Stars such as Samuel L. Jackson, Robert Carlyle, Emily Mortimer, Rhys Ifans, Meat Loaf and Sean Pertwee all had major roles in the film, as well as top local talent including Ricky Tomlinson, Michael Starke and Paul Barber. The narrative focuses on Elmo (Jackson), who is a master chemist that has created a new drug that provides the ultimate high. News of this new substance of course creates a bidding war between some of the most powerful drug dealers on either side of the Atlantic and things soon take a bizarre and violent turn…
Ronny Yu’s direction makes it a genre mash-up of crime, comedy and action all rolled into one and what is wonderful about it, is that it uses practically the whole city as a backdrop. You see pubs on the outskirts of the region, the docks, some of the iconic buildings of the city centre, but the most memorable scene has to be in the final moments, which takes place in a corporate box at Anfield stadium as Liverpool take on Manchester United. If you haven’t seen the film before, it’s a scene that you’re not likely to forget any time soon.
You would be hard pushed to find a TV series that has caused as much of a stir as what The Crown has done in recent years. It just goes to show that there is a real thirst for dramatised Royal gossip and whether you’re a fan of the occupants of Buckingham Palace or not, this has truly become one of the shows most discussed around water coolers in workplaces across the globe.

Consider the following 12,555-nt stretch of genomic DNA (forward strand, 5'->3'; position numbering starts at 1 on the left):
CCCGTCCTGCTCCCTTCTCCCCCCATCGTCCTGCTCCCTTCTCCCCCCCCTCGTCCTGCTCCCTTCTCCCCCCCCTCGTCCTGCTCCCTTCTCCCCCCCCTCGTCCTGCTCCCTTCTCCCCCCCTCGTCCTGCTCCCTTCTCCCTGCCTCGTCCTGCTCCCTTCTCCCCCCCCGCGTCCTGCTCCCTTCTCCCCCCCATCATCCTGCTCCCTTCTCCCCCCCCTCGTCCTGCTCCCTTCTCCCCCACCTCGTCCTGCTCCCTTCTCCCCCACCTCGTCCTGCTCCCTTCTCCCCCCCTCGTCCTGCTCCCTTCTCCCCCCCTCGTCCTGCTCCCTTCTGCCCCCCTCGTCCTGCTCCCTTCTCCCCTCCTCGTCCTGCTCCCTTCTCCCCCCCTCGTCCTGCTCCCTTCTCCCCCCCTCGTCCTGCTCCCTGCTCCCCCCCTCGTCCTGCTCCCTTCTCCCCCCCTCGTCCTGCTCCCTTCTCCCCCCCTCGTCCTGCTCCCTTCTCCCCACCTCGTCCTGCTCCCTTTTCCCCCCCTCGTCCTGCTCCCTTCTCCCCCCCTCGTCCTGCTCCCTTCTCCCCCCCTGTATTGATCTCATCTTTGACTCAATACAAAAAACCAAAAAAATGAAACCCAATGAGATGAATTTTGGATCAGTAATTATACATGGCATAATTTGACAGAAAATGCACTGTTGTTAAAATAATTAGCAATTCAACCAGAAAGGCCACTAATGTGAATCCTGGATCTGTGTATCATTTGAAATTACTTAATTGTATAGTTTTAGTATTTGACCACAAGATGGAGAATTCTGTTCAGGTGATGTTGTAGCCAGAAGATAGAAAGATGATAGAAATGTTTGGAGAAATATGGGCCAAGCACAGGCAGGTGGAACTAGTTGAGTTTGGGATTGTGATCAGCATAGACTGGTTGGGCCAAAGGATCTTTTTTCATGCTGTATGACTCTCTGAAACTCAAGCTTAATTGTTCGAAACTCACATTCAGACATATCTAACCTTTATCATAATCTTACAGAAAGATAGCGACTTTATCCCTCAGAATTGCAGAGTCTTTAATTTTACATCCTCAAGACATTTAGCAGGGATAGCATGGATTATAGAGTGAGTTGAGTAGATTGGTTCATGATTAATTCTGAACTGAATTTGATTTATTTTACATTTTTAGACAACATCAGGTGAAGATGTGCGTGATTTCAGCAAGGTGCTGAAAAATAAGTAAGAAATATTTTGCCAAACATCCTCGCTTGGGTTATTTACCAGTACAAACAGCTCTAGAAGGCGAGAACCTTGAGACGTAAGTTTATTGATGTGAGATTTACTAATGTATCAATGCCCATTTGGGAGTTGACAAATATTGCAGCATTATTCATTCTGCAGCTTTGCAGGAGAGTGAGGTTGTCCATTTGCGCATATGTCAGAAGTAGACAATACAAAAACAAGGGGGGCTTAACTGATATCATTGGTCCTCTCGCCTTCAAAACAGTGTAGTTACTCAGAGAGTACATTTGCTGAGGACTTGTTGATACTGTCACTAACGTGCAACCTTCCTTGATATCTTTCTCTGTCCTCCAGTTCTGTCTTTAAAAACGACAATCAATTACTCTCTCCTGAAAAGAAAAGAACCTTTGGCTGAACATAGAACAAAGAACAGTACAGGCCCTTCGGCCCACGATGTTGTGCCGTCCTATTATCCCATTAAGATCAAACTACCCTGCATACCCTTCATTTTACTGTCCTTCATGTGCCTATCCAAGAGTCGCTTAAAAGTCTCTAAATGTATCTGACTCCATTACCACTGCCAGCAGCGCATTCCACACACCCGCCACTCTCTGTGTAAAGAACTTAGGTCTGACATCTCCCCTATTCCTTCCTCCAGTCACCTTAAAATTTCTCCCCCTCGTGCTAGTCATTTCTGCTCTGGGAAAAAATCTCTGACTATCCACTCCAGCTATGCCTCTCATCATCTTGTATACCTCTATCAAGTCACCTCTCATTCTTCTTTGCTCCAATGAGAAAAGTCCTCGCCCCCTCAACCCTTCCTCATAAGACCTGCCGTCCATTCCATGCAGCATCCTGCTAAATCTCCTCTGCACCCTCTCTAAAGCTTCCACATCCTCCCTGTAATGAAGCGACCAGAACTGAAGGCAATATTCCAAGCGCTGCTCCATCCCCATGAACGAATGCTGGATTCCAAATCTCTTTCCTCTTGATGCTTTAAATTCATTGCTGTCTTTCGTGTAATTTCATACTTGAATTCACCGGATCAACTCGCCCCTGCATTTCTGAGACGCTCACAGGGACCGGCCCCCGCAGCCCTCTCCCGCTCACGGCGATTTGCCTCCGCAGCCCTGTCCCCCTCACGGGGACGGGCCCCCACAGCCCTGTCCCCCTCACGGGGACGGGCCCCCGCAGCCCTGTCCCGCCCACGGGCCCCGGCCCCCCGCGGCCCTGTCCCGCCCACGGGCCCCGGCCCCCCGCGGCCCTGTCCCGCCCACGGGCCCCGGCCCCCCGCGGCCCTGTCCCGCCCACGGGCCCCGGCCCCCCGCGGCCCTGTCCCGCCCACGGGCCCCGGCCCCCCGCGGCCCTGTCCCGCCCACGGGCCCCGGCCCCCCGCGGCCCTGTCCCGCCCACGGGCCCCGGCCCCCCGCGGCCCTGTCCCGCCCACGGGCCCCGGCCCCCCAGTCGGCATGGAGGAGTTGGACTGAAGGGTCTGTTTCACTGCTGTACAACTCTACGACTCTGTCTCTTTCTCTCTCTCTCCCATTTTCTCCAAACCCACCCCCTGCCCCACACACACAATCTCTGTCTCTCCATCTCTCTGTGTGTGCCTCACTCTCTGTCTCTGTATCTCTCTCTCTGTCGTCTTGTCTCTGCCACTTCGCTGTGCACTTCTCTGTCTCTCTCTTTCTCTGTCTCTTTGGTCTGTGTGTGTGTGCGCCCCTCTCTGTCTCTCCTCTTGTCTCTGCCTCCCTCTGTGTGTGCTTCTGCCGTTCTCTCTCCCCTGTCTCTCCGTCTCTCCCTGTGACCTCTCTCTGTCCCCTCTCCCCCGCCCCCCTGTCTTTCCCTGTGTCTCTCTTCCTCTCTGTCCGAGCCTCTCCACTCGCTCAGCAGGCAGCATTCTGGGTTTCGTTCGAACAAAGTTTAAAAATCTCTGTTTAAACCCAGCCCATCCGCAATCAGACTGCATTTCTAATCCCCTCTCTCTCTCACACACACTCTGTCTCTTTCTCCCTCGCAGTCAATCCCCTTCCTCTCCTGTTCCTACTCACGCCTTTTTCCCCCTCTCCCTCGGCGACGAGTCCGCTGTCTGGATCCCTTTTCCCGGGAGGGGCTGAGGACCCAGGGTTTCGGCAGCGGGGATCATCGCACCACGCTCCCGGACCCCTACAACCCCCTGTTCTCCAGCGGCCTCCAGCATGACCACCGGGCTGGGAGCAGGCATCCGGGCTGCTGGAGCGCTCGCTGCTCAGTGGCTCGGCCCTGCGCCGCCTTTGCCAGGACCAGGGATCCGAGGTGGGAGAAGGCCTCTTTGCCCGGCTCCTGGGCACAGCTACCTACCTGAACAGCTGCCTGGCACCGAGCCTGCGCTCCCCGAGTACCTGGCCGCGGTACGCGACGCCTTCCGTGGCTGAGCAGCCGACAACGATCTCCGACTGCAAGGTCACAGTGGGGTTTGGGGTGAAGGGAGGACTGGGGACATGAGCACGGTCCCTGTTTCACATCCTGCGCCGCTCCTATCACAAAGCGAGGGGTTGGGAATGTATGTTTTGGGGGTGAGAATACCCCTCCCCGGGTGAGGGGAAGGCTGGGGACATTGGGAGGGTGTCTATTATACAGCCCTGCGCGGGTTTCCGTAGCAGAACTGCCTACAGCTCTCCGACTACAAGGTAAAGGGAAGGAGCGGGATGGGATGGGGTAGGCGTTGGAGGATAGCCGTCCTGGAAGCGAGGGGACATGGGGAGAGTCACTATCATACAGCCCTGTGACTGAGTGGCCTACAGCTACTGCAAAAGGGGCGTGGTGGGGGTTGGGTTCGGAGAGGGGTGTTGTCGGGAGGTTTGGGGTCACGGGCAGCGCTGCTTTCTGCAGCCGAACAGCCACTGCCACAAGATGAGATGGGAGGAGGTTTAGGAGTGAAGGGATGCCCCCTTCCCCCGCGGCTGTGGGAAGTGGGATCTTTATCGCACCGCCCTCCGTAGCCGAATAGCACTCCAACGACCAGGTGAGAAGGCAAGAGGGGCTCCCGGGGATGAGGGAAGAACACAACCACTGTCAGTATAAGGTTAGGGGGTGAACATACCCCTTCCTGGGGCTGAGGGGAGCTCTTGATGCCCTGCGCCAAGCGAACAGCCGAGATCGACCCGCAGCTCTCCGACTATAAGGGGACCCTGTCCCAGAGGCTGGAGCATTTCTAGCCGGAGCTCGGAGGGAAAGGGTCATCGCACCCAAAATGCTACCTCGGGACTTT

Earlier this year, series 4 was added to Netlix, however, in the previous series Liverpool, ever a chameleon city when onscreen, was doubling for Washington D.C. in the 1960s. North John Street featured heavily in the scenes as restaurants and shop fronts on the busy Liverpool street were all decorated to make them appear as if you were stood in the American capital.
Street signs were changed, American phone booths were erected and the street was filled with yellow cabs, popular cars from across the pond and of course a series of extras who had all been dressed up to represent the fashions of the swinging 60s.
A House Through Time
A House Through Time is a tremendous documentary series that has aired annually on BBC 2, since its debut in 2018. The show focuses on one individual residential property in a British city and it gives the complete social history of the building and its occupants over the years.
Later this year, the fourth series will be screened, featuring a home in Leeds and previously, properties in Newcastle and Bristol have appeared in the show in the second and third series, respectively, however, in the inaugural series, it was Liverpool that took centre stage.
Renowned historian, David Olusoga helmed the four episodes that revealed the history of the owners of 62 Falkner Street, which is located in the Canning area of the city. The four-bedroom, Grade II listed property has a rich heritage, dating all the way back to the 1800s and catching up with the series on BBC iPlayer, is well worthy use of your time, it is truly excellent television.